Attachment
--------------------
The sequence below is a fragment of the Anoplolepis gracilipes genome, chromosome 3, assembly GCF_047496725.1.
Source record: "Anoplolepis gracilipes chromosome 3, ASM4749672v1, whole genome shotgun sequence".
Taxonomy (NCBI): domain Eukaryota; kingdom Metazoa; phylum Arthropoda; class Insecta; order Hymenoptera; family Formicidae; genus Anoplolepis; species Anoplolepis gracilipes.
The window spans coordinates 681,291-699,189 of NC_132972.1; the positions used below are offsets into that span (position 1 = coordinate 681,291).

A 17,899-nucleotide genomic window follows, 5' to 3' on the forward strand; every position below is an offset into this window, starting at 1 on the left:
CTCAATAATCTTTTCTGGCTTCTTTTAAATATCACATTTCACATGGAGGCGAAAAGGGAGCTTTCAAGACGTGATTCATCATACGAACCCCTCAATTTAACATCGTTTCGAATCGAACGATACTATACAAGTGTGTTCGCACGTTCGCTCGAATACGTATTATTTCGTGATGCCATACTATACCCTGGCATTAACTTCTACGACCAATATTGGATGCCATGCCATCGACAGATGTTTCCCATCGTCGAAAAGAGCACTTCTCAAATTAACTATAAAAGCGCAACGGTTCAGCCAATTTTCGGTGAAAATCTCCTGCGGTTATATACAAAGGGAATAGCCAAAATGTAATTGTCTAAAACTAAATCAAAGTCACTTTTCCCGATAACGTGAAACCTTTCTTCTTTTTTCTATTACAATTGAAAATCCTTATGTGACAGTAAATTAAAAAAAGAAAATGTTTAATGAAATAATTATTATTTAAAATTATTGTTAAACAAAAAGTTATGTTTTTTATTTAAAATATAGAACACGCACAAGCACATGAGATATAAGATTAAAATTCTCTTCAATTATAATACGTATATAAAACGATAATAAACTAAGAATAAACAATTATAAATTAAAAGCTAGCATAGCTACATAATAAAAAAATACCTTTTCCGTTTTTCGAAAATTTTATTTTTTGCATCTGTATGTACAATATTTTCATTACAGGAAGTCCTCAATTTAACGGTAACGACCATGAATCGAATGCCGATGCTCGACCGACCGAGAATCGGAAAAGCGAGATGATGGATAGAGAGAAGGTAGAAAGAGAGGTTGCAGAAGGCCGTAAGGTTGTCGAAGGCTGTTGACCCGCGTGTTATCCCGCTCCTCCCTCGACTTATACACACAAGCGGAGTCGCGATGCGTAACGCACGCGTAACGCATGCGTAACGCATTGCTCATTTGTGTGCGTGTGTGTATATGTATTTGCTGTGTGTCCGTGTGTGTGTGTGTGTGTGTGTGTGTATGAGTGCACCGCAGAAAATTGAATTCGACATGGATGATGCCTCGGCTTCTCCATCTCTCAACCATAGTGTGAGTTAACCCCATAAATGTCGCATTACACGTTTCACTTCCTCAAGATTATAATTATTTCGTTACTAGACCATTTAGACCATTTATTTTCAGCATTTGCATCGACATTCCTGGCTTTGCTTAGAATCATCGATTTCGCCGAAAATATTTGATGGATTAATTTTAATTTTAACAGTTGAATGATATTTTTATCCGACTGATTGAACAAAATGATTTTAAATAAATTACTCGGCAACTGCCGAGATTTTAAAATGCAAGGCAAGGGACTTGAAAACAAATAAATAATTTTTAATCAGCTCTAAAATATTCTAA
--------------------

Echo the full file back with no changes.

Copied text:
The sequence below is a fragment of the Anoplolepis gracilipes genome, chromosome 3, assembly GCF_047496725.1.
Source record: "Anoplolepis gracilipes chromosome 3, ASM4749672v1, whole genome shotgun sequence".
Taxonomy (NCBI): domain Eukaryota; kingdom Metazoa; phylum Arthropoda; class Insecta; order Hymenoptera; family Formicidae; genus Anoplolepis; species Anoplolepis gracilipes.
The window spans coordinates 681,291-699,189 of NC_132972.1; the positions used below are offsets into that span (position 1 = coordinate 681,291).

A 17,899-nucleotide genomic window follows, 5' to 3' on the forward strand; every position below is an offset into this window, starting at 1 on the left:
CTCAATAATCTTTTCTGGCTTCTTTTAAATATCACATTTCACATGGAGGCGAAAAGGGAGCTTTCAAGACGTGATTCATCATACGAACCCCTCAATTTAACATCGTTTCGAATCGAACGATACTATACAAGTGTGTTCGCACGTTCGCTCGAATACGTATTATTTCGTGATGCCATACTATACCCTGGCATTAACTTCTACGACCAATATTGGATGCCATGCCATCGACAGATGTTTCCCATCGTCGAAAAGAGCACTTCTCAAATTAACTATAAAAGCGCAACGGTTCAGCCAATTTTCGGTGAAAATCTCCTGCGGTTATATACAAAGGGAATAGCCAAAATGTAATTGTCTAAAACTAAATCAAAGTCACTTTTCCCGATAACGTGAAACCTTTCTTCTTTTTTCTATTACAATTGAAAATCCTTATGTGACAGTAAATTAAAAAAAGAAAATGTTTAATGAAATAATTATTATTTAAAATTATTGTTAAACAAAAAGTTATGTTTTTTATTTAAAATATAGAACACGCACAAGCACATGAGATATAAGATTAAAATTCTCTTCAATTATAATACGTATATAAAACGATAATAAACTAAGAATAAACAATTATAAATTAAAAGCTAGCATAGCTACATAATAAAAAAATACCTTTTCCGTTTTTCGAAAATTTTATTTTTTGCATCTGTATGTACAATATTTTCATTACAGGAAGTCCTCAATTTAACGGTAACGACCATGAATCGAATGCCGATGCTCGACCGACCGAGAATCGGAAAAGCGAGATGATGGATAGAGAGAAGGTAGAAAGAGAGGTTGCAGAAGGCCGTAAGGTTGTCGAAGGCTGTTGACCCGCGTGTTATCCCGCTCCTCCCTCGACTTATACACACAAGCGGAGTCGCGATGCGTAACGCACGCGTAACGCATGCGTAACGCATTGCTCATTTGTGTGCGTGTGTGTATATGTATTTGCTGTGTGTCCGTGTGTGTGTGTGTGTGTGTGTGTGTATGAGTGCACCGCAGAAAATTGAATTCGACATGGATGATGCCTCGGCTTCTCCATCTCTCAACCATAGTGTGAGTTAACCCCATAAATGTCGCATTACACGTTTCACTTCCTCAAGATTATAATTATTTCGTTACTAGACCATTTAGACCATTTATTTTCAGCATTTGCATCGACATTCCTGGCTTTGCTTAGAATCATCGATTTCGCCGAAAATATTTGATGGATTAATTTTAATTTTAACAGTTGAATGATATTTTTATCCGACTGATTGAACAAAATGATTTTAAATAAATTACTCGGCAACTGCCGAGATTTTAAAATGCAAGGCAAGGGACTTGAAAACAAATAAATAATTTTTAATCAGCTCTAAAATATTCTAA